On Jan. 9 at 12:00 Zulu Time (7:00 a.m. EST) Dongo was located near 17.6 degrees south latitude and 67.9 degrees east longitude in open waters of the southern Indian Ocean. To get an idea where Dongo is, picture a world map of the Indian Ocean bordered by the African continent on the left, directly north is the country of India, and to the right are the islands that make up Indonesia. Dongo is almost right in the middle of it all, located about 655 miles south-southwest of the atoll called "Diego Garcia."

Diego Garcia is the largest atoll, in terms of land area, in Chagos Archipelago, part of the British Indian Ocean Territory. The island is located in the Indian Ocean, about 1,600 km (1,000 mi) south of the southern coast of India. Other countries in the vicinity of Diego Garcia include Sri Lanka and Maldives.

Dongo has maximum sustained winds near 30 knots (34 mph) with higher gusts and has tracked southwestward near 5 knots (6 mph). The Joint Typhoon Warning Center, the organization that issues forecasts for tropical cyclones in this area of the world noted "Animated multispectral satellite imagery depicts a consolidating low-level circulation center with deep convective banding wrapping into the eastern quadrant obscuring well-defined and tightly-wrapped low-level cloud lines." That means that the storm is getting better organized.

The upper-level environment has quickly improved as the system tracked southwestward with decreasing vertical wind shear (winds that tear a storm apart when they're strong). Because Dongo is entering a favorable environment that will power it up, it is expected to intensify over the next day or two. Dongo is expected to track south-southeastward over the weekend.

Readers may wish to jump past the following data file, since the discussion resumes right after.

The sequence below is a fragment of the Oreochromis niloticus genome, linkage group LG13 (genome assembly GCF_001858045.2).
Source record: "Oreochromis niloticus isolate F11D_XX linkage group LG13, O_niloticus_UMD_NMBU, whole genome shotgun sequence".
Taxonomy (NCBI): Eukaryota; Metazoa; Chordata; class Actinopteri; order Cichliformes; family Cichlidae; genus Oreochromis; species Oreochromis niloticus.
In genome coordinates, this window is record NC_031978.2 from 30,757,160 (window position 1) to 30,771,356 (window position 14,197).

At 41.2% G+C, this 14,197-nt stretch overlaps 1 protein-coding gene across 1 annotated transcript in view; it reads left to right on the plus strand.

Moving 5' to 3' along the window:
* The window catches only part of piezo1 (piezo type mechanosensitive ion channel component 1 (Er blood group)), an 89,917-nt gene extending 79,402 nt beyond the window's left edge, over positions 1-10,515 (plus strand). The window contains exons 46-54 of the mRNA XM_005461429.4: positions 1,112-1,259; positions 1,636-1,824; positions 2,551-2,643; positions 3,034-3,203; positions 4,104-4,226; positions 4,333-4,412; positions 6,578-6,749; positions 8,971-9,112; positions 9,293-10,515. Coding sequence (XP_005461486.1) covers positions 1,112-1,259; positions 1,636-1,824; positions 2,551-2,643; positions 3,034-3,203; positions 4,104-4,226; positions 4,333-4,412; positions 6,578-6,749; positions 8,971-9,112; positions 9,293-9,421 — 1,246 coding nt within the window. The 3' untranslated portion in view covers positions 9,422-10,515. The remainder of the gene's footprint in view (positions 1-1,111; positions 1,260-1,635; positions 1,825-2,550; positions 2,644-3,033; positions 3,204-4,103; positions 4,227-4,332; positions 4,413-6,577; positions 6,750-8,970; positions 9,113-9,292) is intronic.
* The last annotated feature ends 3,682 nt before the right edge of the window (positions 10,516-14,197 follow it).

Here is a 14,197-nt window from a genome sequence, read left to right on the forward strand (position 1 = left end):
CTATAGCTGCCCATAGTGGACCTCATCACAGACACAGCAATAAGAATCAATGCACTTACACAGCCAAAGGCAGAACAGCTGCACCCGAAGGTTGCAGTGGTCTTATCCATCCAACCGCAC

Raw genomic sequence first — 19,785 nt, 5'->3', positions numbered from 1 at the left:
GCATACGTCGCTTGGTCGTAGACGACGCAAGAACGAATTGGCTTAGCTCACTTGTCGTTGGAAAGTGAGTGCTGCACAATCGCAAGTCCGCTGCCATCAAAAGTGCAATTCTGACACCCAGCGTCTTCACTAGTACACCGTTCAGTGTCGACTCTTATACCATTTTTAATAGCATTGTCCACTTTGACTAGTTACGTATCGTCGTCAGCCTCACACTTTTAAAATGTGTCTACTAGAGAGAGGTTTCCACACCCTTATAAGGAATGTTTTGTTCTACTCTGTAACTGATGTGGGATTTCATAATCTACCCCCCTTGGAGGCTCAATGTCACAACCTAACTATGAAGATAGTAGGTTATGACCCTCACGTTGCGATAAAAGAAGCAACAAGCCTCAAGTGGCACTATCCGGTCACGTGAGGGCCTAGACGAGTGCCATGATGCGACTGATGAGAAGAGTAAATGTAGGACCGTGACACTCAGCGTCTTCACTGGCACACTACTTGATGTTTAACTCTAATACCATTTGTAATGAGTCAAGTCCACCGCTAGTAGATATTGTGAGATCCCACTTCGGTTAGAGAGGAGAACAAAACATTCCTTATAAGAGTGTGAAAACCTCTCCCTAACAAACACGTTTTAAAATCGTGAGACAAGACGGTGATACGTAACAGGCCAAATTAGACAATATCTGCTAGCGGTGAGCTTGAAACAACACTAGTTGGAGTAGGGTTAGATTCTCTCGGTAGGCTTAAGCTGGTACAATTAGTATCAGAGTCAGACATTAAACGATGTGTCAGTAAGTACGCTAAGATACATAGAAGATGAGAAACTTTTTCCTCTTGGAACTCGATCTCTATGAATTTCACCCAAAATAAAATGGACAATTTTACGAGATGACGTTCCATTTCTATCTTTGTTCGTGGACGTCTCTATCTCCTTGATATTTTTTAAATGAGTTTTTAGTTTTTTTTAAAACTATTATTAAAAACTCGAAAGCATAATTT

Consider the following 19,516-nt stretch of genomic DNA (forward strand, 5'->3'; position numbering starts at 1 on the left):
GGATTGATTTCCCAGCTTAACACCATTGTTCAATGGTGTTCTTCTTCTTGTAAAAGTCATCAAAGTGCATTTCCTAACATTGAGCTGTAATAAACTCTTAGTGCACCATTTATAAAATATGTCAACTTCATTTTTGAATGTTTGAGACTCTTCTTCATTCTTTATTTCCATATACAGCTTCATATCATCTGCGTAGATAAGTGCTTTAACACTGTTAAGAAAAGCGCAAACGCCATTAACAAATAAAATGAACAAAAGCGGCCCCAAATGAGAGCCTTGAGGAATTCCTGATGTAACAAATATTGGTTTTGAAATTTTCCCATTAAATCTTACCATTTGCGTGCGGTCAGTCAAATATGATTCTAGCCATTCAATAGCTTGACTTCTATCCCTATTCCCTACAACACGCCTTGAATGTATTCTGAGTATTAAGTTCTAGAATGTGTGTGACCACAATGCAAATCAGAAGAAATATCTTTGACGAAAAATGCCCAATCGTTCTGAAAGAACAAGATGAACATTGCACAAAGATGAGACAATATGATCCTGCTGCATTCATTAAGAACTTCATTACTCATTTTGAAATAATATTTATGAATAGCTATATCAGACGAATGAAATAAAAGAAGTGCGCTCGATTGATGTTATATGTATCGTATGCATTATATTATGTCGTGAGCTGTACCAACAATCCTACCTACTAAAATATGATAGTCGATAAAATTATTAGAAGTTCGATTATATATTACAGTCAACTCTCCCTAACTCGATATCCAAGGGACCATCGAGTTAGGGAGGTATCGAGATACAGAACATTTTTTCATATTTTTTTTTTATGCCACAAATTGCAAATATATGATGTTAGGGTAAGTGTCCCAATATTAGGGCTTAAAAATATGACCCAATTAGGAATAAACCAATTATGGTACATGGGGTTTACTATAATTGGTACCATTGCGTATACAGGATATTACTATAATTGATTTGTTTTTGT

The infrared imagery of the Atmospheric Infrared Sounder (AIRS) instrument on NASA's Aqua satellite is used to identify the cloud temperatures in tropical cyclones. It captured this image of Dongo coming together on Jan. 9 at 3:41 a.m. EST (8:41 UTC). Although the circular shape of the storm is present, it's obvious that it is still not well-organized.

When cloud temperatures get colder, it means that clouds are getting higher. Building clouds indicate a lot of "uplift" in the atmosphere and stronger thunderstorms, which mean a stronger tropical cyclone.

The infrared image also shows a large temperature difference between the tops of the clouds in a tropical cyclone and the warm ocean waters that power it. The lowest temperatures (in purple) are associated with high, cold cloud tops that make up the top of Dongo. Those temperatures are as cold as or colder than 220 degrees Kelvin or minus 63 degrees Fahrenheit (F). The blue areas are around 240 degrees Kelvin, or minus 27F.

AIRS infrared signal doesn't penetrate through clouds, so where there are clear skies AIRS reads the infrared (heat) signal from the ocean and land surfaces, revealing warmer temperatures (colored in orange and red). The orange temperatures are 80F (300 degrees Kelvin) or greater (the darker they are, the warmer they are). Tropical cyclones need sea surface temperatures of 80F to strengthen and maintain their strength.

Text credit: Rob Gutro (from JTWC reports)/Goddard Space Flight Center